Last Updated on June 19, 2019, by eNotes Editorial. Word Count: 419
In her memoir-style book, Pearson examines the state of medicine in the United States in general as she shares her personal experiences with education, disappointment, need, tragedy, and regulations in the medical field.
Pearson came from a working-class family and has empathy for the less privileged. Early in life, when she went on a trip with a friend's family, she was awakened to the different classes in society:
The skiing trip was my first real introduction to how the other half lives.
Pearson is passionate about treating the underprivileged and minorities, but she is frustrated with the nation's system, which cannot meet the needs of many. She asks,
Why diagnose people if we can’t make sure they will get treatment?
Pearson witnessed challenges and heartache during her training at the University of Texas Medical Branch (UTMB). She describes how one cancer surgeon, Susan, was forced to stop treating some of her patients due to insufficient equipment and funds after Hurricane Ike hit: “It was January when Susan’s patients began to die.” Tragically, the medical branch had told her patients that Susan would be "discontinuing her professional relationship" with them because UTMB lacked the chemotherapy and radiation the patients needed.
What is a surgeon without her operating room? What does a good doctor do when the institution she works for compels her to abandon patients who obviously need her help?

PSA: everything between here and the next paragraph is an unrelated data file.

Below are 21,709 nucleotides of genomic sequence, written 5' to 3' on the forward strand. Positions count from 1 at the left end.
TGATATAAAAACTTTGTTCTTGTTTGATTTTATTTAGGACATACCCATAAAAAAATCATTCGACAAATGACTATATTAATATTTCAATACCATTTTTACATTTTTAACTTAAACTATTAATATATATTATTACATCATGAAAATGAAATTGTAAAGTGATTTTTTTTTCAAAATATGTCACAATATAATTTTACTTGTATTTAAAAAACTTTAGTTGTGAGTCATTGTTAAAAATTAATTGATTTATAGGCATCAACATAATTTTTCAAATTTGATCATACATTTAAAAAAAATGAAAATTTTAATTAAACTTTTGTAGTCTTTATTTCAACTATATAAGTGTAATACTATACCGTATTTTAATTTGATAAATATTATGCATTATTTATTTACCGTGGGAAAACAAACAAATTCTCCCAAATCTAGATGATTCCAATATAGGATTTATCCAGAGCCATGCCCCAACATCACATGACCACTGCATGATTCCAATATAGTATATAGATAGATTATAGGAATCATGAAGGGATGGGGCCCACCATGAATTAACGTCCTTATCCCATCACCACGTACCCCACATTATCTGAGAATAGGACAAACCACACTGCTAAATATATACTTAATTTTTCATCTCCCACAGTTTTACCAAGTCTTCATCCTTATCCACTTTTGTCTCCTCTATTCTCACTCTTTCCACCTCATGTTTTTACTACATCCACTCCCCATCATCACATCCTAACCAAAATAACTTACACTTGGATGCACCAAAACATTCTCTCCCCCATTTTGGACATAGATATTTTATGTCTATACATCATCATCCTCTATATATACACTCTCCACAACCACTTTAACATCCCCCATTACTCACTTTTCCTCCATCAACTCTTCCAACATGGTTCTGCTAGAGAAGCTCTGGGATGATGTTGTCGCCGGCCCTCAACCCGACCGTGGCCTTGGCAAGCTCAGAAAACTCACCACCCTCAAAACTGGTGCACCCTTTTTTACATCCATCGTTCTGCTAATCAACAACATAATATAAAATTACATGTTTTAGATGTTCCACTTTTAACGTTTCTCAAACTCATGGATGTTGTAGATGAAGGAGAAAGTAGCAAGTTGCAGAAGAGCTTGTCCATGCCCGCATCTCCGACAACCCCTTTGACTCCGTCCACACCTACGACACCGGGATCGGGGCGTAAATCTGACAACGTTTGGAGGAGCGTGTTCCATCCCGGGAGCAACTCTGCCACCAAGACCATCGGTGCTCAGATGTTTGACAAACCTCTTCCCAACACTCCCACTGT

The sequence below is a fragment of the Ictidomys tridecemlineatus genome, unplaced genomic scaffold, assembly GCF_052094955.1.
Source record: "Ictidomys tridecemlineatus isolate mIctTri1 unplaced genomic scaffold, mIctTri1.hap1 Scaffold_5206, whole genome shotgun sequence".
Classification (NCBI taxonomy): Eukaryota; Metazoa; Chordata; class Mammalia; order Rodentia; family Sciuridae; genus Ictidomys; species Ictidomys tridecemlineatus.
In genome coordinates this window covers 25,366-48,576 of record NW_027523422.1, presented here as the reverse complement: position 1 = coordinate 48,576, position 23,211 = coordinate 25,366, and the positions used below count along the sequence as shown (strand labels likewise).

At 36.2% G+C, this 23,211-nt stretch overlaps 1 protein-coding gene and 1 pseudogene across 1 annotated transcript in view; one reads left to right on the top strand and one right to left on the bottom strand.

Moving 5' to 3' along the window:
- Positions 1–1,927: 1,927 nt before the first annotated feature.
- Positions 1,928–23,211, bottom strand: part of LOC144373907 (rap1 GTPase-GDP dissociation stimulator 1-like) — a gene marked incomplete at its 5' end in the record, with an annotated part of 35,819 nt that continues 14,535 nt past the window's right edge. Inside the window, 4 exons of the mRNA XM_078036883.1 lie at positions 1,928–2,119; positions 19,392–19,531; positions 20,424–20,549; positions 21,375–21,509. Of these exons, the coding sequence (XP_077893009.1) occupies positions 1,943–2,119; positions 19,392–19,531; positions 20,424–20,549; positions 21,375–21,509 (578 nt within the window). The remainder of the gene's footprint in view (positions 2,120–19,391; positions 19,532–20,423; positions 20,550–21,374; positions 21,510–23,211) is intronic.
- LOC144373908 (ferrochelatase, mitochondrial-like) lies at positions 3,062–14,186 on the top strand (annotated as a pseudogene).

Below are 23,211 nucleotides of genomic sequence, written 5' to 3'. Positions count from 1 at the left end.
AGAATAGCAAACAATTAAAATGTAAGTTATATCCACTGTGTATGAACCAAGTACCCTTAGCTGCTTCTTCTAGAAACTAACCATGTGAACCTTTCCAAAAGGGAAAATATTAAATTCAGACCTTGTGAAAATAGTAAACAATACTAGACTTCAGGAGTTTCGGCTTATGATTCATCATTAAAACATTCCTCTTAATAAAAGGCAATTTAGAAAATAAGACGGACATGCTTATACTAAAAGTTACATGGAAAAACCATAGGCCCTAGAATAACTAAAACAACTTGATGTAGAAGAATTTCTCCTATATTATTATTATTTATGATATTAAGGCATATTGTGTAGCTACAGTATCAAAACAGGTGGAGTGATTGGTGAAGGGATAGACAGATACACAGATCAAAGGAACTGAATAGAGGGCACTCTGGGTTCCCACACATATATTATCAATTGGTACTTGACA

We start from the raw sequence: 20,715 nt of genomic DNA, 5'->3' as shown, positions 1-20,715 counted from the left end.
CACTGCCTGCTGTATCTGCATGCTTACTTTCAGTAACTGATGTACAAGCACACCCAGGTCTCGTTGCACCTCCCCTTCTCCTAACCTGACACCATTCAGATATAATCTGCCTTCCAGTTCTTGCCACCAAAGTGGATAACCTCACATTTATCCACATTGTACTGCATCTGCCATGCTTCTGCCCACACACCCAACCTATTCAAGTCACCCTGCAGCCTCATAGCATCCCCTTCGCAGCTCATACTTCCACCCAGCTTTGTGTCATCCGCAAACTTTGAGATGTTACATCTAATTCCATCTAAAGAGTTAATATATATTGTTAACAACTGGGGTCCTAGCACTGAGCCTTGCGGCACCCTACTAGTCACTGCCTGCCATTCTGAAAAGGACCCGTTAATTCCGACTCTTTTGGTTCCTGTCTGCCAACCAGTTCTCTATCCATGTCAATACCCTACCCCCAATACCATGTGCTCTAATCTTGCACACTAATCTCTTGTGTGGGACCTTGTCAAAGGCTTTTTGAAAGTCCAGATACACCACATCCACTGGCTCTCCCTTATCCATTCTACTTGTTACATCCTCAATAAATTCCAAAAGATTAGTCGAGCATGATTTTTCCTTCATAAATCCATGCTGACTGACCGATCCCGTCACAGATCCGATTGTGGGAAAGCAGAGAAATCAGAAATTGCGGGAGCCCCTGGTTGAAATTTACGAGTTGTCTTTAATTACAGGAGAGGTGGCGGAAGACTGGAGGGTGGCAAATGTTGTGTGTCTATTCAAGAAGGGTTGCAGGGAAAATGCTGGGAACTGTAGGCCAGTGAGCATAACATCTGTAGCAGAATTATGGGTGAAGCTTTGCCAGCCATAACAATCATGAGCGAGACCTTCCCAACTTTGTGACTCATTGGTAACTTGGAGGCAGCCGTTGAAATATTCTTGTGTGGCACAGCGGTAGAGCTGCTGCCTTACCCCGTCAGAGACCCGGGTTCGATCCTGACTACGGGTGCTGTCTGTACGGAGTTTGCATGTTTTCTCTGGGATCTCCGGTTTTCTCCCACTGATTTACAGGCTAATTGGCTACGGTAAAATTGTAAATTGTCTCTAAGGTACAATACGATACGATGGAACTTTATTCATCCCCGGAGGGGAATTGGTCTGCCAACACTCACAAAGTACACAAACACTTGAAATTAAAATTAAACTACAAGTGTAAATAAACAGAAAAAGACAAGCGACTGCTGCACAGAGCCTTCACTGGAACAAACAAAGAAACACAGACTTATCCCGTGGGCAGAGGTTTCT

While working in a poor neighborhood of Galveston which was devastated by the hurricane, Pearson was initially "under the impression that there was a safety net." She thought there would be support coming to help the ailing. However, a fellow med student later stated, "I didn’t realize that we were the safety net.”
Pearson writes in a personal manner and expresses her sentiments without being too dramatic. She discusses her early work with women, even controversial abortions, which led her to pursue medicine, as she is concerned with "the suffering that women go through."
She is especially troubled by Texas not expanding medicaid:
The Texas border is a cervical cancer hot spot with the highest rates in the nation.
Latina women are twice as likely to die of cervical cancer than white women living in the same county.
She also openly shares her concerns with the mandates of some states which require doctors to report receiving any psychiatric care, for she herself struggled with depression. She believes that such mandates place doctors at risk, for they "[drive] a suicide-prone population away from the help we may need."
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